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Hollywood whitewashing

Whitewashing+is+a+well+known+topic%2C+yet+we+still+see+its+effects+constantly+today+in+movies%2C+nominations+and+all+over+social+media.+Image+courtesy+of+CanStockPhoto+%28CanStockPhoto.com%29
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Hollywood whitewashing

Whitewashing is a well known topic, yet we still see its effects constantly today in movies, nominations and all over social media. Image courtesy of CanStockPhoto (CanStockPhoto.com)

Whitewashing is a well known topic, yet we still see its effects constantly today in movies, nominations and all over social media. Image courtesy of CanStockPhoto (CanStockPhoto.com)

Whitewashing is a well known topic, yet we still see its effects constantly today in movies, nominations and all over social media. Image courtesy of CanStockPhoto (CanStockPhoto.com)

Whitewashing is a well known topic, yet we still see its effects constantly today in movies, nominations and all over social media. Image courtesy of CanStockPhoto (CanStockPhoto.com)

Vinay Pratapa, Lode Writer

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Recently, I’ve been watching a lot of videos about Hollywood whitewashing and why it’s such a big deal. Yet again the Best Actor Oscar nominees this time (except for Rami Malek for his role in Bohemian Rhapsody) are whiter than a Yeti in a snowstorm fighting Tilda Swinton. Most of the superheroes are white, most of the lead acting roles in drama, horror, and big-budget sci-fi thrillers are white. But what is Hollywood whitewashing? Let me explain.

Whitewashing is typically defined as casting a white actor or actress in a traditionally non-white role. This could be the case when various non-white people in history and (or) original source material are portrayed by white people in movies. This obviously causes controversy because the spirit and cultural values of a person of a different race cannot be portrayed by a white person, especially if it’s a historical figure. Many consider it to be a cultural appropriation and a lame excuse for Hollywood producers and directors who do this because they say that there are no roles for them. How can there be any, if white actors snag all the roles that had non-white people in their source material?

Some of the worst examples are Emma Stone, an actress of German-English ancestry, who’s supposed to be an Asian-French flight attendant in “Aloha”; Al Pacino, an Italian-American actor, as Tony Montana, a Mexican drug lord in “Scarface”; Christian Bale, a British actor, as Moses, a guy from Egypt (a country in Africa) in “Exodus: Gods and Kings”; and Mel Gibson, a whiter-than-white Australian actor as Jesus Christ, a middle eastern…carpenter, in “The Passion of the Christ.”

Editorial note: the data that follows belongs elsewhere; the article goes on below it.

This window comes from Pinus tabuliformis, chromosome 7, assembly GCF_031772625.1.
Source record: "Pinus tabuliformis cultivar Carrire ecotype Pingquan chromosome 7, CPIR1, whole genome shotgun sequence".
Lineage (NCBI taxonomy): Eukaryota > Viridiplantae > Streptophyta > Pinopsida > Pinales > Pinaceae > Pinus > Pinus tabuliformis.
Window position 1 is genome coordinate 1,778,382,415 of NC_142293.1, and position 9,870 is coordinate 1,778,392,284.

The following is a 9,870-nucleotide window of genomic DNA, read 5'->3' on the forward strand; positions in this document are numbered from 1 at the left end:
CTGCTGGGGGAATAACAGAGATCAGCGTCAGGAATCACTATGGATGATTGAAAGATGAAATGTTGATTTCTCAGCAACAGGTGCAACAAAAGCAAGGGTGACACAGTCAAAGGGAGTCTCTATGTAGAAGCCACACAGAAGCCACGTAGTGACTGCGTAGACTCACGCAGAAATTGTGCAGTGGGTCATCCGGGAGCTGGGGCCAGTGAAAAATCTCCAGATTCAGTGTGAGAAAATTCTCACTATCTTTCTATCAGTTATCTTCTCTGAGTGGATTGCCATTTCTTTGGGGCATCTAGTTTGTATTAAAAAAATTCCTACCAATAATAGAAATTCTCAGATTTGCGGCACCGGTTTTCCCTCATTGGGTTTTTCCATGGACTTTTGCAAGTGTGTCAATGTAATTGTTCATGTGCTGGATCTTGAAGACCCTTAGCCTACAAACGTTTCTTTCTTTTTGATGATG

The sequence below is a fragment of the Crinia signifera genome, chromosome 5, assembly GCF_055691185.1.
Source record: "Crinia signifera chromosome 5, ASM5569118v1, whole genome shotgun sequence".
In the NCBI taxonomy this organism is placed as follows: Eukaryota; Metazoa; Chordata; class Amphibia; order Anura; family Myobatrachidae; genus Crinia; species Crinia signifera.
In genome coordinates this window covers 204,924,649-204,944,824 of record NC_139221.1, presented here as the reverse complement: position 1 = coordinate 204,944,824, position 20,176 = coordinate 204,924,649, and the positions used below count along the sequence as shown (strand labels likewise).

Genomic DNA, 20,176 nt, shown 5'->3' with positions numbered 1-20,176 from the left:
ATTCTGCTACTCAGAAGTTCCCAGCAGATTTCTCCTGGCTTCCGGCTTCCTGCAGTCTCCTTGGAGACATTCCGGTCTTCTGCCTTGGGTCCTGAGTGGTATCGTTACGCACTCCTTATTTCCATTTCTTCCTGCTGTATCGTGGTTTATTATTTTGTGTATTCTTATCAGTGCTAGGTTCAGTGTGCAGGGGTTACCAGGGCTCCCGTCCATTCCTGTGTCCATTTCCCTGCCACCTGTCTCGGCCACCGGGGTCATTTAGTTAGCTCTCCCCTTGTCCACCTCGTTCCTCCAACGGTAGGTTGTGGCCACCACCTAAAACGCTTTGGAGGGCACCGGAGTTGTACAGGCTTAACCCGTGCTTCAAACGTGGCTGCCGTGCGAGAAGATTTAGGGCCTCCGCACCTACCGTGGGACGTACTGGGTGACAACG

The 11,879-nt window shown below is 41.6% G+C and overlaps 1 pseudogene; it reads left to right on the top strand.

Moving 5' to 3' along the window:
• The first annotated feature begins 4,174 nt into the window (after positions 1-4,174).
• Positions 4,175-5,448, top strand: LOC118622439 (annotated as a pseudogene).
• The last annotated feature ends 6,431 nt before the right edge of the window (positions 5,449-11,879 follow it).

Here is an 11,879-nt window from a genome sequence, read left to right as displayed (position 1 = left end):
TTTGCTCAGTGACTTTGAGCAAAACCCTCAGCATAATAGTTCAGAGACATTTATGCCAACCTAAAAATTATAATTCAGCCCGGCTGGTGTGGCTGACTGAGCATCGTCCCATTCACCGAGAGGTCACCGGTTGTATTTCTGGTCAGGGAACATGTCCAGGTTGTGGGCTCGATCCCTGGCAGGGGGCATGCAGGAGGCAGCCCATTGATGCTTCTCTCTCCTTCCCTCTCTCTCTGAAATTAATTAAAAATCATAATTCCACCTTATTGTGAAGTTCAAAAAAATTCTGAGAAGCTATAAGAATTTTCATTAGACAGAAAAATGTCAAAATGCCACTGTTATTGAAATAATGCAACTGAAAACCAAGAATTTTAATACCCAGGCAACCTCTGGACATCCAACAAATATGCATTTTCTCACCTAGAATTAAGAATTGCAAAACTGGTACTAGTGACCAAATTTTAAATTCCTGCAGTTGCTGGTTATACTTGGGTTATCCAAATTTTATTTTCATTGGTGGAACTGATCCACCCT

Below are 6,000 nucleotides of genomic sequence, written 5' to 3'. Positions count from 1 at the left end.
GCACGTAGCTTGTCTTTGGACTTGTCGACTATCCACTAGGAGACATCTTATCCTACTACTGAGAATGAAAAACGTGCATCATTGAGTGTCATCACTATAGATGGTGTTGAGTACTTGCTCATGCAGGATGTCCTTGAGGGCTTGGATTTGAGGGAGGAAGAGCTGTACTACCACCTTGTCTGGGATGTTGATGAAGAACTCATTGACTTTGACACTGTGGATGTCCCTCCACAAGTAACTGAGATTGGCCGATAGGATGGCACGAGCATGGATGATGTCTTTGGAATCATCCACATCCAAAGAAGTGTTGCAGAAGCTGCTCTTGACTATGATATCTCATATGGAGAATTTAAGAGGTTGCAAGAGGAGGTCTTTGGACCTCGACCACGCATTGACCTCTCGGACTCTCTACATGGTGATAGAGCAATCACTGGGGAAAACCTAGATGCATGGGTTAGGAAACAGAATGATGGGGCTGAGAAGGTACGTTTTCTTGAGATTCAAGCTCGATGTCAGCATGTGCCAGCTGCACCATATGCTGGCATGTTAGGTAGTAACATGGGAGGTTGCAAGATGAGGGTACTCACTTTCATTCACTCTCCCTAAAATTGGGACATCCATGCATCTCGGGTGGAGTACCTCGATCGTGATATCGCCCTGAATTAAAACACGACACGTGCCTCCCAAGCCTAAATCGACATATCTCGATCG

And a lot of the filmmakers have excuses, like Ridley Scott on his “Exodus: Gods and Kings:” “I can’t bank a $140 million dollar movie on a non-white actor named Mohammed so-and-so from such-and-such.” That’s funny. I didn’t even know who Sam Worthington was until I saw him in Avatar.

Not just the directors, these problems exist at the audience’s level as well. It’s shocking to find out the people go bananas when a black actor is cast in a leading role in a blockbuster film. Like the time Jon Boyega was cast as a Stormtrooper in “Star Wars: The Force Awakens,” or when Michael B. Jordan played the role of the Human Torch in “Fantastic Four.” The internet was littered with racist comments from keyboard warriors who, for some reason, find it intolerable to see past skin colors.

Some movies do make a sincere effort to portray non-white cultures. Black Panther, for example, stays true to the source material by celebrating the Afrofuturism and predominantly black characters in the comic books. But these movies are far too rare and require the backing of a non-racist production company and an audience who would want to see something new and not get disappointed because the lead actor is not Caucasian. These actors also deserve recognition for their artistic talent, unlike multiple cases of The Academy giving away Oscars to white people, for even whitewashed roles throughout history.

I don’t say that non-white characters should be given Oscars just to celebrate diversity. Yet, there are excellent non-white actors, a lot of whom we don’t know simply because Hollywood isn’t willing to cast them. And given that The Academy consists of mostly white people of ages above 40-60, it’s difficult to consider what merit an Academy award even carries in terms of bringing out the motivation to make it big in Hollywood from a minority’s perspective.

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